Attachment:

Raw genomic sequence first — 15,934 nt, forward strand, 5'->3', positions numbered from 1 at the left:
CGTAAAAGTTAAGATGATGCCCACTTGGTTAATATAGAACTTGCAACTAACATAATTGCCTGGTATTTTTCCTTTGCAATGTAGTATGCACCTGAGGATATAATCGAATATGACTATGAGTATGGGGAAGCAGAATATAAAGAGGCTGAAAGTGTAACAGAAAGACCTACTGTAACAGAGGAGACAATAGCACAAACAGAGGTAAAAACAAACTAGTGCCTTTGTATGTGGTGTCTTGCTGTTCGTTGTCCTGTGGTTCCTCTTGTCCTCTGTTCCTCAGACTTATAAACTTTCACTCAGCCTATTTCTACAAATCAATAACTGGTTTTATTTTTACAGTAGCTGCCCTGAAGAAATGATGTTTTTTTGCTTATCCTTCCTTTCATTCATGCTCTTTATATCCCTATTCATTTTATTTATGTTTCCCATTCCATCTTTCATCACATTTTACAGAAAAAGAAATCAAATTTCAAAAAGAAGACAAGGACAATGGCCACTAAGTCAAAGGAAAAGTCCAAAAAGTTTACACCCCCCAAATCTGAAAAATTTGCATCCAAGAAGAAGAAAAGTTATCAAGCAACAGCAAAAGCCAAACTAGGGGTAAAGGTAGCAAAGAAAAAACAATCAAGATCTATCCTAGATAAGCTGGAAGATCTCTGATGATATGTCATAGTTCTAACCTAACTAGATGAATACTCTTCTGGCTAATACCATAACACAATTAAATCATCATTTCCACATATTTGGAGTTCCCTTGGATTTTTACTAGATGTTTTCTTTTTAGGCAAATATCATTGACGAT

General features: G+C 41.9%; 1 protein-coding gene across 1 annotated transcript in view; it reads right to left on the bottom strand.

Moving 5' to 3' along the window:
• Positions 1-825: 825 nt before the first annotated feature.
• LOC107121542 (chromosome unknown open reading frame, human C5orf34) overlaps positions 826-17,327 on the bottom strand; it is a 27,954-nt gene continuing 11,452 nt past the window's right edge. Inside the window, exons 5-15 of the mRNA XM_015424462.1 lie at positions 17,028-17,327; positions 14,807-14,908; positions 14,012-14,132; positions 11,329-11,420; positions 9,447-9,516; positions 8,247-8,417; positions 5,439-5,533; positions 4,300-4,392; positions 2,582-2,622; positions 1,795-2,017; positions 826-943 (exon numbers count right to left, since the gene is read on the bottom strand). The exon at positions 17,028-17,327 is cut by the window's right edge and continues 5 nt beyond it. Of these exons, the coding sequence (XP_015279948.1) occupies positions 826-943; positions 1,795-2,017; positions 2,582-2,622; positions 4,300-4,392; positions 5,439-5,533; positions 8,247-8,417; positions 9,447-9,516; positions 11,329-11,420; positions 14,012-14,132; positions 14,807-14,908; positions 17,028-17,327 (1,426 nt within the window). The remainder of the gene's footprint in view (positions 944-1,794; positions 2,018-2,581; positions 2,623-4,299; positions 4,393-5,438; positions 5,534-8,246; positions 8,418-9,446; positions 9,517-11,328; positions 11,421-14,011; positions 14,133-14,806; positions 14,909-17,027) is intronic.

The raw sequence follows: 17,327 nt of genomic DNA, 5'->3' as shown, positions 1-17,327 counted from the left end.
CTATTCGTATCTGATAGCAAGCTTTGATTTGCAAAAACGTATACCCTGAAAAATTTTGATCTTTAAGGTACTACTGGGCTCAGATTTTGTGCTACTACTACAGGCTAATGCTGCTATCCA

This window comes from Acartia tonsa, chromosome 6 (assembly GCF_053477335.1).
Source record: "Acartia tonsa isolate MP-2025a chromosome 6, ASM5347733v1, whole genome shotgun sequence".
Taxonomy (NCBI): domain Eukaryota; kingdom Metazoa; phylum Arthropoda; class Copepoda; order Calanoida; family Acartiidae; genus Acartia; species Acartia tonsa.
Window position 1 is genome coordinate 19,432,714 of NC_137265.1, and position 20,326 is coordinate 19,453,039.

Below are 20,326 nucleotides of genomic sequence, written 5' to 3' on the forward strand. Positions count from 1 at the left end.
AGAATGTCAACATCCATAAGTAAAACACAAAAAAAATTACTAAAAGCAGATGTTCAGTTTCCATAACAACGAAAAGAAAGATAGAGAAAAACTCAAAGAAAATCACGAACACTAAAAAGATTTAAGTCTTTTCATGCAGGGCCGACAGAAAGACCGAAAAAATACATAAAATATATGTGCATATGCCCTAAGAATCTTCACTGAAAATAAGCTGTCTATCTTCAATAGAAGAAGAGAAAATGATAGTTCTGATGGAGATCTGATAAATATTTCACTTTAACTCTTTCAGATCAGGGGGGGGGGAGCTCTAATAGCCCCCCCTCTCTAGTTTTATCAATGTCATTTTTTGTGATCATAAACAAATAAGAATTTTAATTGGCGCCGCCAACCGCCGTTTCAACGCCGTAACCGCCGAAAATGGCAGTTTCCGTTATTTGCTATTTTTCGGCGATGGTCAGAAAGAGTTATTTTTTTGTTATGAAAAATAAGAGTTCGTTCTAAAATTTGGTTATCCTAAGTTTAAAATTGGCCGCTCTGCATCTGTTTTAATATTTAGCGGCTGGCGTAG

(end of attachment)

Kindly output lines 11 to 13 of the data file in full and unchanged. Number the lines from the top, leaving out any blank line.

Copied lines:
Taxonomy (NCBI): domain Eukaryota; kingdom Metazoa; phylum Arthropoda; class Copepoda; order Calanoida; family Acartiidae; genus Acartia; species Acartia tonsa.
Window position 1 is genome coordinate 19,432,714 of NC_137265.1, and position 20,326 is coordinate 19,453,039.

Below are 20,326 nucleotides of genomic sequence, written 5' to 3' on the forward strand. Positions count from 1 at the left end.